9. Like
    iwrite got a reaction from Witherman in Bobby Knight   
    Doug often stayed with me and my wife Bev after I created the International Wrestling Institute and Museum in Newton, Iowa (now the Dan Gable Museum in Waterloo) while he was traveling the nation. He was also the guest at our booth many times at the WIN Memorabilia show at the NCAA tournament. Like Dan Hodge, he loved meeting fans and talking about wrestling. He is on the cover of my book "Legends of the Mat" which has the stories of 34 of the greatest wrestlers in American history, and I also created a poster of Doug called "The Epic Struggle" which shows him pinning Habibi in the 1960 Olympics. How tough was Doug? One time while staying with with us it had snowed and as we were leaving the house, I told him to look  out for the front steps as they were very slippery. Suddenly, his feet went out from under him and he fell hard -- the back of his head hitting the concrete step with a loud thud. I feared he was seriously injured. He sat up, shook his head once and stood. "Doug," I said. "let's go back in the house for you to rest. That was the hardest head hit I have ever seen!"  He just smiled and said, "No, I'm fine. Let's go."  He was one of a kind in so many ways. My latest book is called "Wrestling Tough: Second Edition" and it just came out last week. There is a lot about Doug in it -- including an amazing story about him running down a horse that was acting ornery. For more on Doug's influence as a coach, you can read the book by Dale Anderson called "A Spartan Journey". Dale was a 2-time NCAA champion on the 1967 Michigan State team that won the NCAA title and Dale dedicates the book to Doug, who was assistant coach at MSU at the time.  -- Mike Chapman 
     PS --There are several versions of the Blubaugh-Knight story. Doug told me a slightly different one but the basic fact of the confrontation is true.
  10. Like
    iwrite got a reaction from Coach_J in Bobby Knight   
    Doug often stayed with me and my wife Bev after I created the International Wrestling Institute and Museum in Newton, Iowa (now the Dan Gable Museum in Waterloo) while he was traveling the nation. He was also the guest at our booth many times at the WIN Memorabilia show at the NCAA tournament. Like Dan Hodge, he loved meeting fans and talking about wrestling. He is on the cover of my book "Legends of the Mat" which has the stories of 34 of the greatest wrestlers in American history, and I also created a poster of Doug called "The Epic Struggle" which shows him pinning Habibi in the 1960 Olympics. How tough was Doug? One time while staying with with us it had snowed and as we were leaving the house, I told him to look  out for the front steps as they were very slippery. Suddenly, his feet went out from under him and he fell hard -- the back of his head hitting the concrete step with a loud thud. I feared he was seriously injured. He sat up, shook his head once and stood. "Doug," I said. "let's go back in the house for you to rest. That was the hardest head hit I have ever seen!"  He just smiled and said, "No, I'm fine. Let's go."  He was one of a kind in so many ways. My latest book is called "Wrestling Tough: Second Edition" and it just came out last week. There is a lot about Doug in it -- including an amazing story about him running down a horse that was acting ornery. For more on Doug's influence as a coach, you can read the book by Dale Anderson called "A Spartan Journey". Dale was a 2-time NCAA champion on the 1967 Michigan State team that won the NCAA title and Dale dedicates the book to Doug, who was assistant coach at MSU at the time.  -- Mike Chapman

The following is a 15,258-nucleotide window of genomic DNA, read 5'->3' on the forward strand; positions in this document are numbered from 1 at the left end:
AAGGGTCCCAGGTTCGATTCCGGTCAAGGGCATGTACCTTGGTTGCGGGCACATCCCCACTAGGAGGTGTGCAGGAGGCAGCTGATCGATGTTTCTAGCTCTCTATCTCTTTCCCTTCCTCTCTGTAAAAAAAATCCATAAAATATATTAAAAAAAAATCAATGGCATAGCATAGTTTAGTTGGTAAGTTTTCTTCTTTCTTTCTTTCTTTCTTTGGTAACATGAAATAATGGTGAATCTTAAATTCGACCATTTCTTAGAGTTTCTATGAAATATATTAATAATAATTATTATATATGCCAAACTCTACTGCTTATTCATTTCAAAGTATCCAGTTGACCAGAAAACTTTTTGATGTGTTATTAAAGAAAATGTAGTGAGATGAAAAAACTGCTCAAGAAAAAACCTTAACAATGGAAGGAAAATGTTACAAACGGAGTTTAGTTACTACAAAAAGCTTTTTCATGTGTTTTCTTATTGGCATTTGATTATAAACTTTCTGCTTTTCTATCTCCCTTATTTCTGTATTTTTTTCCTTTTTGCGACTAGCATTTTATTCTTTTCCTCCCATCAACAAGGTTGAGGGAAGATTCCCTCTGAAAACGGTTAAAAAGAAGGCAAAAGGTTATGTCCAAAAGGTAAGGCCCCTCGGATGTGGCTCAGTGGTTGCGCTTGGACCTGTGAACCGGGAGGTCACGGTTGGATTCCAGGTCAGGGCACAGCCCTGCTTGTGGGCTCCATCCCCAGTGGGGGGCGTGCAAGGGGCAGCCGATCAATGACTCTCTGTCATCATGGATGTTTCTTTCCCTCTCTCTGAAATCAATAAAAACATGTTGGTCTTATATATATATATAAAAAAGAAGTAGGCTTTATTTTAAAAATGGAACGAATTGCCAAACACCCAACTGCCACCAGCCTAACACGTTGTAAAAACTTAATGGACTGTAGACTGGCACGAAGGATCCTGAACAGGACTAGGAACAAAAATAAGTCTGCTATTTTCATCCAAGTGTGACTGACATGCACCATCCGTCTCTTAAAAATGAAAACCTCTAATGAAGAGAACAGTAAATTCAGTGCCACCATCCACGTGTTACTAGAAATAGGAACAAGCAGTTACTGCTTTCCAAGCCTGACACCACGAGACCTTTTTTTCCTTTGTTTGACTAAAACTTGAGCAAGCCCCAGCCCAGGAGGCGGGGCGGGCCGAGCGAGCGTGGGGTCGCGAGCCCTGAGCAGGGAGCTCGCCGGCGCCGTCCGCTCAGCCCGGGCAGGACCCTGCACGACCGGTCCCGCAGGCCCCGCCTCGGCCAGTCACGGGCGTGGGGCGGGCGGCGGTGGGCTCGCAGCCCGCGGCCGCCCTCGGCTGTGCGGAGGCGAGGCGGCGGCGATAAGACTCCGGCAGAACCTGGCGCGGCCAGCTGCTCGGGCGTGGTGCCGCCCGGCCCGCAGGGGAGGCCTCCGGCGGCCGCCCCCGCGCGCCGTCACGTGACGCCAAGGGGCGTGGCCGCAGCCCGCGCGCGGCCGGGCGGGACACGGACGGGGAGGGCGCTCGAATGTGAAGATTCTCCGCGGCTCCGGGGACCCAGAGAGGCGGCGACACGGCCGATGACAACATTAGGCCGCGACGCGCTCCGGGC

PS --There are several versions of the Blubaugh-Knight story. Doug told me a slightly different one but the basic fact of the confrontation is true.
  11. Like
    iwrite got a reaction from Fletcher in Bobby Knight   
    Doug often stayed with me and my wife Bev after I created the International Wrestling Institute and Museum in Newton, Iowa (now the Dan Gable Museum in Waterloo) while he was traveling the nation. He was also the guest at our booth many times at the WIN Memorabilia show at the NCAA tournament. Like Dan Hodge, he loved meeting fans and talking about wrestling. He is on the cover of my book "Legends of the Mat" which has the stories of 34 of the greatest wrestlers in American history, and I also created a poster of Doug called "The Epic Struggle" which shows him pinning Habibi in the 1960 Olympics. How tough was Doug? One time while staying with with us it had snowed and as we were leaving the house, I told him to look  out for the front steps as they were very slippery. Suddenly, his feet went out from under him and he fell hard -- the back of his head hitting the concrete step with a loud thud. I feared he was seriously injured. He sat up, shook his head once and stood. "Doug," I said. "let's go back in the house for you to rest. That was the hardest head hit I have ever seen!"  He just smiled and said, "No, I'm fine. Let's go."  He was one of a kind in so many ways. My latest book is called "Wrestling Tough: Second Edition" and it just came out last week. There is a lot about Doug in it -- including an amazing story about him running down a horse that was acting ornery. For more on Doug's influence as a coach, you can read the book by Dale Anderson called "A Spartan Journey". Dale was a 2-time NCAA champion on the 1967 Michigan State team that won the NCAA title and Dale dedicates the book to Doug, who was assistant coach at MSU at the time.  -- Mike Chapman